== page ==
July 04, 2012
zooroaster asks "... but seriously how much do you put into table selection, especially post BF?"
Table selection is something that has been talked to death and something everyone has a slightly different take on. I think it comes down to a few simple points:
Having position on weaker players
Not being out of position to good aggressive players
Avoiding short stacks
But I've not answered the question, how much emphasis should we put on table selection? The answer, as with so many things in poker, is that it depends. You see, we can't enter the arena of table selection without also entering the murkier arena of bumhunting. It's a concept I have a bit of a problem with because everyone does it.
Ever turned down HU action? You're a bumhunter.
Ever left, or worse, sat out when the fish leaves? You're a bumhunter.
Just signed up to this awesome Italian/French/Intergalactic poker site that has no regs? You're a bumhunter.
Every played vs someone worse than you on purpose? You're a bumhunter.
The list goes on. And it doesn't matter. Lets look at why the term is so often used: Pokerbros. Firstly, who is the pokerbro? The pokerbro lives in one of four places:
With other pokerbros
In a dorm
And why do they call people bumhunters so much? The most important reason is because it makes them feel better about themselves. Every time you call someone a bumhunter maliciously, you're trying to feel better about your own game/life. Secondly, it's because table selection matters less to them because the majority of them are on staking deals where they care less about game selecting and the rest are on 60%+ rakeback deals where it's more important to get in volume than to game select aggressively. Above and beyond these points the money matters less to them because they have virtually no outgoings. It's free to live at home, it's cheap to live in a dorm and it's even cheap to rent when you're splitting the bill with two other pokerbros.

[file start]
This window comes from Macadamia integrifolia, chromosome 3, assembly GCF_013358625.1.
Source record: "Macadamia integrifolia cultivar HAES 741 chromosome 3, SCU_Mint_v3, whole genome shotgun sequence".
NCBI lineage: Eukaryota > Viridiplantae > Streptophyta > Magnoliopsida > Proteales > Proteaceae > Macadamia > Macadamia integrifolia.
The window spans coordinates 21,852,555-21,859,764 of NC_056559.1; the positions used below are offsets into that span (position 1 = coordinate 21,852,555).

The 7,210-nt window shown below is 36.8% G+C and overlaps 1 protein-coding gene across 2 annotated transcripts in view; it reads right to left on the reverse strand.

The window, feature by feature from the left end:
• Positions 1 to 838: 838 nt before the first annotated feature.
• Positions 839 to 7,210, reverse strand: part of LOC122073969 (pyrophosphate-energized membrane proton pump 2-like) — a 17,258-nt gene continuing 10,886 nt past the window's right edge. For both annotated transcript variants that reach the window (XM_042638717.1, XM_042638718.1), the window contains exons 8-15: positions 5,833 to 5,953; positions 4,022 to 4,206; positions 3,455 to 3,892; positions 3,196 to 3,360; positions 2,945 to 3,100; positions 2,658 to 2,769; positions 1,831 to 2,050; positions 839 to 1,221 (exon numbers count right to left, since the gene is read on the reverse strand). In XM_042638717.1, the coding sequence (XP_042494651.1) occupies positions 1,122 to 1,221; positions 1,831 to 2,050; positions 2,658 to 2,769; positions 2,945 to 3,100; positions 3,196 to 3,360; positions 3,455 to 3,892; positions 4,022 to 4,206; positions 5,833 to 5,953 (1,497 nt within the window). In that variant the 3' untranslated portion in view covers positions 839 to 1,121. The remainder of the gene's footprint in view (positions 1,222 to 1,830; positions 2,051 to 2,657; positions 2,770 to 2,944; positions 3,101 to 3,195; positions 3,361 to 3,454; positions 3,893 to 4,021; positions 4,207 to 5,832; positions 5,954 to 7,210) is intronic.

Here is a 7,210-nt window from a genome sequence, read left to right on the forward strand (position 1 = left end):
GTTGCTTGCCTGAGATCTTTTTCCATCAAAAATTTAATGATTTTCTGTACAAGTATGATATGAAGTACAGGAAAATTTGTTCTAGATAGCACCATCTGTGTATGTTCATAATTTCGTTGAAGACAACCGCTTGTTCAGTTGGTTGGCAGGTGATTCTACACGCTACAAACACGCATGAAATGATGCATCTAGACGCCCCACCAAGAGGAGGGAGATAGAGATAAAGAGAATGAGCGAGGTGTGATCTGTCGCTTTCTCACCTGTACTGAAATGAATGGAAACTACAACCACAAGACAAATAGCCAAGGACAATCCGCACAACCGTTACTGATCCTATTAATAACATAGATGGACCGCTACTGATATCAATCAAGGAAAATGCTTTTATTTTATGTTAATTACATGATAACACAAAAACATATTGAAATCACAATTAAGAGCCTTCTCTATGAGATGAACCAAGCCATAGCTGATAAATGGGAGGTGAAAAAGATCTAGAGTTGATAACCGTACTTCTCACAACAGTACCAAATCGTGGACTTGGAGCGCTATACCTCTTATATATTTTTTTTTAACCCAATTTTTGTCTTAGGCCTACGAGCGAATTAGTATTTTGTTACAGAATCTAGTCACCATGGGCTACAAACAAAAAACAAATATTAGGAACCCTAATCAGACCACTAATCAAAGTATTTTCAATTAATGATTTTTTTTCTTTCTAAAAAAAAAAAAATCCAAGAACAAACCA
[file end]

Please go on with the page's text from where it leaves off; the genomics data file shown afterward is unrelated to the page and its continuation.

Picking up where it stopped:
Lets get back to the original question, how much emphasis should be put on game selection? As much as you feel you want to. If you're happy with your game then just play the best tables available to you without going over the number at which your winrate starts to falter. It should be fairly self-explanatory how you work this out. If you're not happy with your game it means getting a coach and working on what you're unhappy with. This is going to mean purposefully playing vs better regs from time to time.
Wait, so that means I can just go and sit with all the fish and take all their monies and leave and everything is ok? Well, yes and no. I think if we use common sense we can determine what is acceptable and what isn't. Lets say the fish leaves the table and it's just you and the remaining regs who didn't sit out already. I think it's perfectly acceptable to just leave the table if you wish. If you feel comfortable continuing because you think it's +EV, then that's fine too. Just sitting out until another fish comes or the table closes is not ok. Lets say the fish at the table sits out, just keep playing. If you really can't cope with it, then just leave. Don't sit out in rhythm with the fish because they know what is happening and it makes it less fun for them. For the same reason you shouldn't leave your established seat to sit right back down with position on the fish. I try and behave with a little courtesy to the other regs (if they deserve it). If we're playing three handed and the weaker player leaves and I don't want HU with the remaining reg but we've posted blinds, I will just fold every hand and leave. That means folding 32o and leaving as well as folding AA and leaving.
All of this of course is just my opinion and the beauty of reality is that you're completely entitled to not give a shit about it. The problem is that those who don't give a shit about it usually feel that their own opinion (that everyone apart from them is a bumhunter) somehow has some merit. Well pokerbro, you may be a balla NLX00 HU crusher on Sky poker or whatever, but you also live with your mum.